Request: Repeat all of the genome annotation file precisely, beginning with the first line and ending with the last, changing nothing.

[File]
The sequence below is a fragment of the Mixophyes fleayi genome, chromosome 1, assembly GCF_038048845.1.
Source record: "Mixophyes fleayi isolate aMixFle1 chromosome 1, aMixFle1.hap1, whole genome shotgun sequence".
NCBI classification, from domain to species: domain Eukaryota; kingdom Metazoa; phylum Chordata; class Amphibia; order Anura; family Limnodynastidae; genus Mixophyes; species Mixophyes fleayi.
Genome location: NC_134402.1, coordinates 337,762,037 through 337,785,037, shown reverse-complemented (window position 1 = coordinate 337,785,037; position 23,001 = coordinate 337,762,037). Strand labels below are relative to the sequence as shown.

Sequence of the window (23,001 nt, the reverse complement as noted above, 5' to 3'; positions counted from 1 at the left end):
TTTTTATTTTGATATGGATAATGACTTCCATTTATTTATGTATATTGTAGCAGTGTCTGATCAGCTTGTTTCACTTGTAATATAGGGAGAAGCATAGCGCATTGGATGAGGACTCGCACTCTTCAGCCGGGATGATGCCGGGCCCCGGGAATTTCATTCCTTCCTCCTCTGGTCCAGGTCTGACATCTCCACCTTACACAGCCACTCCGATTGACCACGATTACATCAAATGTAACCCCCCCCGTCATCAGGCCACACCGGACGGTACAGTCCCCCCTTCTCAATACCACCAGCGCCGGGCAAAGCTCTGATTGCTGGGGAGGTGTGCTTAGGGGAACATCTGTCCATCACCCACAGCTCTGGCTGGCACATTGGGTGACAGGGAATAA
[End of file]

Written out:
The sequence below is a fragment of the Mixophyes fleayi genome, chromosome 1, assembly GCF_038048845.1.
Source record: "Mixophyes fleayi isolate aMixFle1 chromosome 1, aMixFle1.hap1, whole genome shotgun sequence".
NCBI classification, from domain to species: domain Eukaryota; kingdom Metazoa; phylum Chordata; class Amphibia; order Anura; family Limnodynastidae; genus Mixophyes; species Mixophyes fleayi.
Genome location: NC_134402.1, coordinates 337,762,037 through 337,785,037, shown reverse-complemented (window position 1 = coordinate 337,785,037; position 23,001 = coordinate 337,762,037). Strand labels below are relative to the sequence as shown.

Sequence of the window (23,001 nt, the reverse complement as noted above, 5' to 3'; positions counted from 1 at the left end):
TTTTTATTTTGATATGGATAATGACTTCCATTTATTTATGTATATTGTAGCAGTGTCTGATCAGCTTGTTTCACTTGTAATATAGGGAGAAGCATAGCGCATTGGATGAGGACTCGCACTCTTCAGCCGGGATGATGCCGGGCCCCGGGAATTTCATTCCTTCCTCCTCTGGTCCAGGTCTGACATCTCCACCTTACACAGCCACTCCGATTGACCACGATTACATCAAATGTAACCCCCCCCGTCATCAGGCCACACCGGACGGTACAGTCCCCCCTTCTCAATACCACCAGCGCCGGGCAAAGCTCTGATTGCTGGGGAGGTGTGCTTAGGGGAACATCTGTCCATCACCCACAGCTCTGGCTGGCACATTGGGTGACAGGGAATAA